Son of Frankenstein marks changes in the Monster's character from Bride of Frankenstein. The Monster is duller and no longer speaks, explained by being injured by a lightening strike. The monster also wore a giant fur vest, not seen in the first two Frankenstein films, perhaps to add color to his appearance when the film was planned to be shot in color. He is fond of Ygor and obeys his orders. The Monster shows humanity in three scenes: first when he is disturbed by his image in a mirror, especially when compared to the Baron. Next, when he discovers Ygor's body, letting out a powerful scream, and later when he contemplates killing Peter but changes his mind. While the first two films were clearly set in the 1900s, this film appears to take place in the 1930s, judging by the appearance of a modern automobile.

Peter Lorre was originally cast as Baron Wolf von Frankenstein,[citation needed] but he had to leave the production when he became ill. Replacing Lorre was Basil Rathbone, who had scored a major triumph as Sir Guy of Gisbourne in The Adventures of Robin Hood.

According to the documentary Universal Horror (1998), the film was intended to be shot in color and some Technicolor test footage was filmed, but for artistic or budgetary reasons the plan was abandoned. No color test footage is known to survive, but a clip from a Kodachrome color home movie filmed at the studio and showing Boris Karloff in the green monster makeup, clowning around with makeup artist Jack Pierce, is included in the same documentary.

Release and reception[edit]

The film was commercially successful and helped return Universal Studios to profitability.[3] On the review aggregation website Rotten Tomatoes, the film has an approval rating of 91%, based on 23 reviews. The site's critical consensus reads: "Boris Karloff's final appearance as the Monster is a fitting farewell before the series descended into self-parody".[4]

The New York Times reported that the film could be considered "the silliest picture ever made", yet implements "a very shrewd silliness, perpetrated by a good director in the best traditions of cinematic horror, so that even while you laugh at its nonsense you may be struck with the notion that perhaps that's as good a way of enjoying oneself at a movie as any".[5] In a Variety review, the film was noted as being "well mounted, nicely directed, and includes [a] cast of capable artists".[6]

Jim Hoberman of The Village Voice praised Lugosi's performance as Ygor, writing that he "pretty much steals the movie in his last really juicy role".[7] In a contemporary review, the Monthly Film Bulletin stated that "since the whole atmosphere of the film is so far removed from everyday reality it is impossible to take the horrors very seriously", though noting that for a film "of its kind, however, the production is good and of a high technical quality", and praised the performances of Rathbone and Atwill.[8]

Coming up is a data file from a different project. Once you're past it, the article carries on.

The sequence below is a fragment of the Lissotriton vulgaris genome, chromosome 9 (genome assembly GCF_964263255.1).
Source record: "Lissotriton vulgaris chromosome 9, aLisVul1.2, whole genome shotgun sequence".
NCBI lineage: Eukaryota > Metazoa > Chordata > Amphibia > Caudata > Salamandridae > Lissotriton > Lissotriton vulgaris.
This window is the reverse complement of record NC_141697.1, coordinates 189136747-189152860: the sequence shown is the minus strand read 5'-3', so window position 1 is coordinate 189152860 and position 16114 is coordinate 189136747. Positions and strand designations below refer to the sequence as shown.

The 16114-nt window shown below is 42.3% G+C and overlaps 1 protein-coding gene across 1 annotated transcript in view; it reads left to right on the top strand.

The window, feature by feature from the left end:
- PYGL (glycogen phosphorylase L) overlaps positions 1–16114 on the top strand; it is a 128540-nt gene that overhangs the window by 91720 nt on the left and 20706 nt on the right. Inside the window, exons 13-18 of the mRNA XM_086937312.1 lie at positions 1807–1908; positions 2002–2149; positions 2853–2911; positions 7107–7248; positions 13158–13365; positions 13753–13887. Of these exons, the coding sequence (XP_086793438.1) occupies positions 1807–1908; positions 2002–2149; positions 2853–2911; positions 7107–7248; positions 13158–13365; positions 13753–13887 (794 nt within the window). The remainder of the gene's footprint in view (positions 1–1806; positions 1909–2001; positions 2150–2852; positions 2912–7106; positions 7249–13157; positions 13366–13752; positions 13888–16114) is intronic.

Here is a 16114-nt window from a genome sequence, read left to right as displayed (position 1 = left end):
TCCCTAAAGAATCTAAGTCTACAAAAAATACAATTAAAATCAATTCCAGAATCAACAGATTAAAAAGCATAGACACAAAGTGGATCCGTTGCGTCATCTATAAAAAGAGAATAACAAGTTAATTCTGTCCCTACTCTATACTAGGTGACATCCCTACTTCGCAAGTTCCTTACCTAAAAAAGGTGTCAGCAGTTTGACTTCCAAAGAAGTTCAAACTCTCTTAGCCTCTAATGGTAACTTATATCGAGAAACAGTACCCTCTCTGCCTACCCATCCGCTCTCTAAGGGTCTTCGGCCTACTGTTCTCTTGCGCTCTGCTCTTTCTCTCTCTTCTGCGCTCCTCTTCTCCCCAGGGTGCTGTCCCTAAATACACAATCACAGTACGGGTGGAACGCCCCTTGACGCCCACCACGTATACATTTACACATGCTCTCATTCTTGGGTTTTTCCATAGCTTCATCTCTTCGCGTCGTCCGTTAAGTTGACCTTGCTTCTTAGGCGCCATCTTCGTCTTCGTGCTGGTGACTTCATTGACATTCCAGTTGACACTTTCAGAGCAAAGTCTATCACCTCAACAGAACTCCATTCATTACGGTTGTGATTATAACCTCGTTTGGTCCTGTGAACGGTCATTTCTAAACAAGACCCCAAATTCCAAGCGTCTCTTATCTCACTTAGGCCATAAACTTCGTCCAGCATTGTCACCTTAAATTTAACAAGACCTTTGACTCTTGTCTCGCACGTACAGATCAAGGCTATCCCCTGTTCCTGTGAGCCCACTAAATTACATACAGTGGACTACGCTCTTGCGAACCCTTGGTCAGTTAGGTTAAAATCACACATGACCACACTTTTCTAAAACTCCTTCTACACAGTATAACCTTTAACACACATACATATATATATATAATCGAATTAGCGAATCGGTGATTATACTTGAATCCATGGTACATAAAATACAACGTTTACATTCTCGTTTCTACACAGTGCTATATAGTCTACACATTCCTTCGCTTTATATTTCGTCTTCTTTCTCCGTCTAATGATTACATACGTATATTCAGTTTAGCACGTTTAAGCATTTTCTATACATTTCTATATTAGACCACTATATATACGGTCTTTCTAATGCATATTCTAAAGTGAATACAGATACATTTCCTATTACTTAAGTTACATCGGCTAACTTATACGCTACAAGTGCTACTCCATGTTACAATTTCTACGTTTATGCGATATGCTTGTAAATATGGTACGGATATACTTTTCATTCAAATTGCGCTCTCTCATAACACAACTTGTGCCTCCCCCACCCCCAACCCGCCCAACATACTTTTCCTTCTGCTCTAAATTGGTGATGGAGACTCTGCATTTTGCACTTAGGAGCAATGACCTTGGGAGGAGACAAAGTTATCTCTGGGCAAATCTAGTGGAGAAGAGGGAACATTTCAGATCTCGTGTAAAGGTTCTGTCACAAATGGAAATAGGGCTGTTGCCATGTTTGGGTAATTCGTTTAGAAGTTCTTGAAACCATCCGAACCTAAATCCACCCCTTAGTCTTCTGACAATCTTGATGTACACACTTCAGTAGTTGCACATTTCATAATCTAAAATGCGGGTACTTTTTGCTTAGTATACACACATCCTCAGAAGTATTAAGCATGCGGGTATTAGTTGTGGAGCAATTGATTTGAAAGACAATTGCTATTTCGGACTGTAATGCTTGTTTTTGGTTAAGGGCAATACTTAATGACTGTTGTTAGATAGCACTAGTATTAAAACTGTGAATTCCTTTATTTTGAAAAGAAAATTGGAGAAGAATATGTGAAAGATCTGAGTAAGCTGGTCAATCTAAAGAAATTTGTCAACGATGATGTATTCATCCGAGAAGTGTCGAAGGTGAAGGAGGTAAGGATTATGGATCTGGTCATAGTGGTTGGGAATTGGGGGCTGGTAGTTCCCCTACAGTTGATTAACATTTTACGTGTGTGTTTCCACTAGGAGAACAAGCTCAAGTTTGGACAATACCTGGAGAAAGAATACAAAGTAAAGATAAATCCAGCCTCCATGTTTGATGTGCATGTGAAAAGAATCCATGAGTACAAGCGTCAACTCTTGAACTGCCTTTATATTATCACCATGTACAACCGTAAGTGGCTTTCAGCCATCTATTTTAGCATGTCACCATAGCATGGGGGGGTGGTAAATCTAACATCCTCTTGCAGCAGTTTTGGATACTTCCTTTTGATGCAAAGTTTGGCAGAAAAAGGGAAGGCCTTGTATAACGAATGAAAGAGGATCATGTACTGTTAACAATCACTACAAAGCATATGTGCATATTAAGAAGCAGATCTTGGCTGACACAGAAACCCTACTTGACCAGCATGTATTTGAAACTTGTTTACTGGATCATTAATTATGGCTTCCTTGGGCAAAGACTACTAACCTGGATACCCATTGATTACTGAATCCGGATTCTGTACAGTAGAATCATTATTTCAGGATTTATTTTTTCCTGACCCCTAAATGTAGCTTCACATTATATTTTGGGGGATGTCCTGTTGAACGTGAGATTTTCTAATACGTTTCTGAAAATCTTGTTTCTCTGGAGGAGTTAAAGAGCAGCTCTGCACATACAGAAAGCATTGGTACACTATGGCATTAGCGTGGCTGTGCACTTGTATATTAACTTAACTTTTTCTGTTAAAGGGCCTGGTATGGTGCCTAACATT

After the phenomenal success of Son of Frankenstein, Karloff decided not to return to the role of the Monster, feeling that the character was becoming the butt of jokes. Also Son of Frankenstein marked the final "A" production of Universal's Frankenstein films, which later went to "B" films, beginning with The Ghost of Frankenstein in 1942 in which Lon Chaney, Jr. took over the role of the Monster and Lugosi returned as Ygor; Lugosi himself would go on to play the Monster in Frankenstein Meets the Wolf Man in 1943, while Karloff would return to the franchise as another character in 1944's House of Frankenstein. Karloff would not don the Monster makeup again for film until an episode of the TV series Route 66 in the 1960s.

See also[edit]

References[edit]

  1. ^ Michael Brunas, John Brunas & Tom Weaver, Universal Horrors: The Studios Classic Films, 1931-46, McFarland, 1990 p184
  2. ^ "Revival of the Undead", New York Times, October 16, 1938, p. 160.
  3. ^ Stephen Jacobs, Boris Karloff: More Than a Monster, Tomohawk Press 2011 p 240-241
  4. ^ "Son of Frankenstein (1939)". Rotten Tomatoes. Retrieved August 20, 2017.
  5. ^ "THE SCREEN; 'Son of Frankenstein,' With Boris Karloff, Seen at the Rivoli; New Soviet Film at the Cameo At the Cameo". The New York Times. January 30, 1939. Archived from the original on August 20, 2017. Retrieved August 20, 2017.
  6. ^ "Review: 'Son of Frankenstein'". Variety. December 31, 1938. Retrieved August 20, 2017.
  7. ^ "Son of Frankenstein". The Village Voice. May 25, 2011. Archived from the original on August 20, 2017. Retrieved August 20, 2017.
  8. ^ A.P. (1939). "Son of Frankenstein". Monthly Film Bulletin. Vol. 6 no. 61. British Film Institute. p. 21.

External links[edit]